Thanksgiving is the all-American tradition of gathering with our loved ones to enjoy an extravagant meal. The star of the show is the roasted turkey, a delectable treat we typically only enjoy during this part of the year. Considering that most households in the U.S. are eating turkey for their main course on Thanksgiving, that means extremely high demand for our unlucky poultry friend.
How Many Turkeys are Killed for Thanksgiving?
The dark side of Thanksgiving: the turkey death toll. Each year, as many as 46 million turkeys are consumed to celebrate this family. If you want to include turkeys that will be consumed around Christmas time as well, then we can easily raise that number beyond 50 million for the holiday season.
It’s difficult to calculate the number of turkeys killed for Thanksgiving alone, simply because they are produced at a consistent rate throughout the year. Not to mention, turkey is still consumed year-round, with an obvious peak around Thanksgiving and Christmas. We also can’t forget about the classic giant turkey leg available at your nearest renaissance fair.
Every year, an average of 240 million turkeys in the U.S. are farm bred and killed for consumption. Thanksgiving alone calls for almost 20% of that statistic. Most turkeys purchased during the holidays were killed earlier that year and stored in a freezer for preservation. The sedating poultry is primarily raised in Arkansas, Minnesota, and North Carolina.
With the rate turkeys are being produced, it is unlikely that turkeys will become extinct due to Thanksgiving consumption alone. That being said, we are only addressing the case for farm-raised turkeys.
What About Wild Turkeys?
Turkey production hasn’t always been around. Before, families needed to hunt turkeys to guarantee a chick for their thanksgiving feast. During the 1900s, the wild turkey population was nearly wiped out. The reason for this wasn’t only our desire to eat turkey. This was the result of a combination of hunting and habitat destruction.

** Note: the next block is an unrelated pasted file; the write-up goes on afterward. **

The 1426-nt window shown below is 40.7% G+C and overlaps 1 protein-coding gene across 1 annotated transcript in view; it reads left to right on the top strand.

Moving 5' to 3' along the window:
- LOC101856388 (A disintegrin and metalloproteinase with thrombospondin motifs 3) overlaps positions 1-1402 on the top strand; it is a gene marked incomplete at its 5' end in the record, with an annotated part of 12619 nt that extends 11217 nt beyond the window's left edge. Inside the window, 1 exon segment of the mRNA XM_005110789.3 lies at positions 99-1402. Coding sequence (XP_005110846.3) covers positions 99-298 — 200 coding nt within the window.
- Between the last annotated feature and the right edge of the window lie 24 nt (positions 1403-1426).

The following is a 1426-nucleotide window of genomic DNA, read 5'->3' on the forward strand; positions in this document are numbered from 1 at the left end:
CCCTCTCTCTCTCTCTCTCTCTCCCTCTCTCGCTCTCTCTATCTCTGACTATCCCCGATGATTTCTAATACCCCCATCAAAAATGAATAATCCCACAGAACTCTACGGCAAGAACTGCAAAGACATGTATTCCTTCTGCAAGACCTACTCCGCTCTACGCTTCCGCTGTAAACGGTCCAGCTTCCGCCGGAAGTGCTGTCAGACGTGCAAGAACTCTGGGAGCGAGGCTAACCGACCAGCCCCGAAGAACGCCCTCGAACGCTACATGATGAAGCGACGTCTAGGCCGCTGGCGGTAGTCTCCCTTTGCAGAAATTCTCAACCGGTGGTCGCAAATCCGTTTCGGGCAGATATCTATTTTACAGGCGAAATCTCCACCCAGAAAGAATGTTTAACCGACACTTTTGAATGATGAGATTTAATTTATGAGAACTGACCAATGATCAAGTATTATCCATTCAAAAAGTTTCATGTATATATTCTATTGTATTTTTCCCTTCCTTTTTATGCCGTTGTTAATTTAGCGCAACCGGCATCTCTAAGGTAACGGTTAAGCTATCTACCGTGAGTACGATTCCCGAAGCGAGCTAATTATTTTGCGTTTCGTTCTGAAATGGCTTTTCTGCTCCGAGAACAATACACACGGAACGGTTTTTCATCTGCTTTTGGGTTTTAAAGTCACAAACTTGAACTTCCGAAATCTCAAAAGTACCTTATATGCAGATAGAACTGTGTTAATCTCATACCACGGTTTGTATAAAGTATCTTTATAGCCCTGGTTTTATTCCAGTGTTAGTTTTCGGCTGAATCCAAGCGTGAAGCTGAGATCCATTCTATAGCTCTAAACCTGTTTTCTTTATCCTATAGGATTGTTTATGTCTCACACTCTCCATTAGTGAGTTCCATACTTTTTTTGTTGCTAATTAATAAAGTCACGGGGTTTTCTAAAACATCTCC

There used to be no laws or regulations in place to prevent the overhunting of a certain species. An entire flock could easily be taken out. On top of that, the agricultural production and wood demand was on the rise, resulting in the removal of large forest areas where wild turkeys lived. At a certain point, less than 1 million wild turkeys were estimated to be living around the entire country.
During the period of wild turkey decline, the wild turkey population in Massachusetts was pretty much non-existent for almost 100 years. That’s pretty sad considering the fact that this is where the birth of Thanksgiving took place. A few other states fell victim to their turkey population being wiped out. There were a few unsuccessful attempts to repopulate the bird with the release of turkeys bred in captivity. Their efforts just weren’t enough for them to thrive in the wild after release.
The only places wild turkeys were able to continue their lives were in remote locations such as the central Pennsylvania Ridge and Valley Province. That’s only because the terrain was too rough to cut down trees and plant farms.